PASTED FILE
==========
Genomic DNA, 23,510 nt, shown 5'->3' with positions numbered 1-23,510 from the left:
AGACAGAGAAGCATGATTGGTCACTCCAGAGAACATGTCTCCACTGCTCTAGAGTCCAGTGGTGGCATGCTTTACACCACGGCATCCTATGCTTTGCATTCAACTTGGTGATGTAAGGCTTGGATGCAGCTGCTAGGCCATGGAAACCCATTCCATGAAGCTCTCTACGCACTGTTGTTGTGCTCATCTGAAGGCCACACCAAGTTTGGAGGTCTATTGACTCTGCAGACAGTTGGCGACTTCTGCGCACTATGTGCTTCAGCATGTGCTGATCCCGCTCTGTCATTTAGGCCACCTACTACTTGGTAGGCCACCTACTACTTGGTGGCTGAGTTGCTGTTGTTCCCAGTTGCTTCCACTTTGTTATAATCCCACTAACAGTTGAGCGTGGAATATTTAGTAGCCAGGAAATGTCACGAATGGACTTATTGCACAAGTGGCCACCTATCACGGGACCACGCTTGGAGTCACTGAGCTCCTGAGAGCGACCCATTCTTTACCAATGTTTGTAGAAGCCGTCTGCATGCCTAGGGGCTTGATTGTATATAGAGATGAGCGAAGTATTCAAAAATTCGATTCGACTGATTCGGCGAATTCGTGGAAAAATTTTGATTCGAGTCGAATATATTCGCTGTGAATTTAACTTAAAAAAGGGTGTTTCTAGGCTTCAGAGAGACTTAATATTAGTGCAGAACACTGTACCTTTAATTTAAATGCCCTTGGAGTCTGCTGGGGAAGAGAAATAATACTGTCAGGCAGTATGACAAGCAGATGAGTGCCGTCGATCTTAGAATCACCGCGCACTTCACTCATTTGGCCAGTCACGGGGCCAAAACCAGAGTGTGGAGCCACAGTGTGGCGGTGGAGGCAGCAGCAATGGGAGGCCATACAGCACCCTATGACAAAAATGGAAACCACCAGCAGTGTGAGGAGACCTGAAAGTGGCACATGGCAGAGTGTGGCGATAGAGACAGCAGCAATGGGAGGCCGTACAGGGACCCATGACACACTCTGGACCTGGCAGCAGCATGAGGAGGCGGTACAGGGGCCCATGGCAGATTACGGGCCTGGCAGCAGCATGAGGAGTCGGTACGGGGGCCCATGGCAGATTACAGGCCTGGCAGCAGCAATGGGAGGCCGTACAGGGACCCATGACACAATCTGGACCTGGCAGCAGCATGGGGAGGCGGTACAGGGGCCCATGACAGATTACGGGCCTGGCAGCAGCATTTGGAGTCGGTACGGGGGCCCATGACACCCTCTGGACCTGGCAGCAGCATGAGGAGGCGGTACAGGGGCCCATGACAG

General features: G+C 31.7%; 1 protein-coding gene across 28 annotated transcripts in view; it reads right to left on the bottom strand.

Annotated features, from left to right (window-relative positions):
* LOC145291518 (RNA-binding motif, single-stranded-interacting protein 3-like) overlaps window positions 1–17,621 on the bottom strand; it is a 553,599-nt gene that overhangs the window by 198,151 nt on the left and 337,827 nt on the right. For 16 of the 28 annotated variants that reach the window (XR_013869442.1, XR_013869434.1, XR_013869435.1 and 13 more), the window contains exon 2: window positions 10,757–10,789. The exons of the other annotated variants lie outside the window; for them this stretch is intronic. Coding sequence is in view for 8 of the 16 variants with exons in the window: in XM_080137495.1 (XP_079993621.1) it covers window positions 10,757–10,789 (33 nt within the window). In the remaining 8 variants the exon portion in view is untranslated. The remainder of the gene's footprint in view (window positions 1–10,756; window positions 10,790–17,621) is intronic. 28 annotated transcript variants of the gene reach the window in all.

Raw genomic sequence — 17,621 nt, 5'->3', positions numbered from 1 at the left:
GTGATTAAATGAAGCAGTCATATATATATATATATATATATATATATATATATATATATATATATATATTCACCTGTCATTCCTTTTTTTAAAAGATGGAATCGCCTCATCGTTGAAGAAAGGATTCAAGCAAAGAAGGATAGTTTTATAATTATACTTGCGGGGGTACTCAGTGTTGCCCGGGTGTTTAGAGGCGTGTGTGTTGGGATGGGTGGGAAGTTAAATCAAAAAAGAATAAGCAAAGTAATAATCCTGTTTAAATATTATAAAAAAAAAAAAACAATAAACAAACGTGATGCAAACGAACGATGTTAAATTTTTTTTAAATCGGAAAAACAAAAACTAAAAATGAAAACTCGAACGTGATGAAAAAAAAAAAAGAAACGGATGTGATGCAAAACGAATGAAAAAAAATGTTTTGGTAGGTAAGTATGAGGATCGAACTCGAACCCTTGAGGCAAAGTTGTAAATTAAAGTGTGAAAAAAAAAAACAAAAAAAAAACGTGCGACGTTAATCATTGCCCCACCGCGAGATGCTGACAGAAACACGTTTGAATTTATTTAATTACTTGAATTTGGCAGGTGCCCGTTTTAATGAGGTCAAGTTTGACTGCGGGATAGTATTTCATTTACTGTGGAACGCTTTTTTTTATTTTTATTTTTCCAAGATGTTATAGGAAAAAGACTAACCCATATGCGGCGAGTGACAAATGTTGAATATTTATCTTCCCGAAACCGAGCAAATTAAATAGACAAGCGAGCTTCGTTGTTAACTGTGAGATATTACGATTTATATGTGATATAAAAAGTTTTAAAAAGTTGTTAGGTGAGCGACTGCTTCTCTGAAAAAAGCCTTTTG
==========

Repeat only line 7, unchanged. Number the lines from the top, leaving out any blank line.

GTGATTAAATGAAGCAGTCATATATATATATATATATATATATATATATATATATATATATATATATATTCACCTGTCATTCCTTTTTTTAAAAGATGGAATCGCCTCATCGTTGAAGAAAGGATTCAAGCAAAGAAGGATAGTTTTATAATTATACTTGCGGGGGTACTCAGTGTTGCCCGGGTGTTTAGAGGCGTGTGTGTTGGGATGGGTGGGAAGTTAAATCAAAAAAGAATAAGCAAAGTAATAATCCTGTTTAAATATTATAAAAAAAAAAAAACAATAAACAAACGTGATGCAAACGAACGATGTTAAATTTTTTTTAAATCGGAAAAACAAAAACTAAAAATGAAAACTCGAACGTGATGAAAAAAAAAAAAGAAACGGATGTGATGCAAAACGAATGAAAAAAAATGTTTTGGTAGGTAAGTATGAGGATCGAACTCGAACCCTTGAGGCAAAGTTGTAAATTAAAGTGTGAAAAAAAAAAACAAAAAAAAAACGTGCGACGTTAATCATTGCCCCACCGCGAGATGCTGACAGAAACACGTTTGAATTTATTTAATTACTTGAATTTGGCAGGTGCCCGTTTTAATGAGGTCAAGTTTGACTGCGGGATAGTATTTCATTTACTGTGGAACGCTTTTTTTTATTTTTATTTTTCCAAGATGTTATAGGAAAAAGACTAACCCATATGCGGCGAGTGACAAATGTTGAATATTTATCTTCCCGAAACCGAGCAAATTAAATAGACAAGCGAGCTTCGTTGTTAACTGTGAGATATTACGATTTATATGTGATATAAAAAGTTTTAAAAAGTTGTTAGGTGAGCGACTGCTTCTCTGAAAAAAGCCTTTTG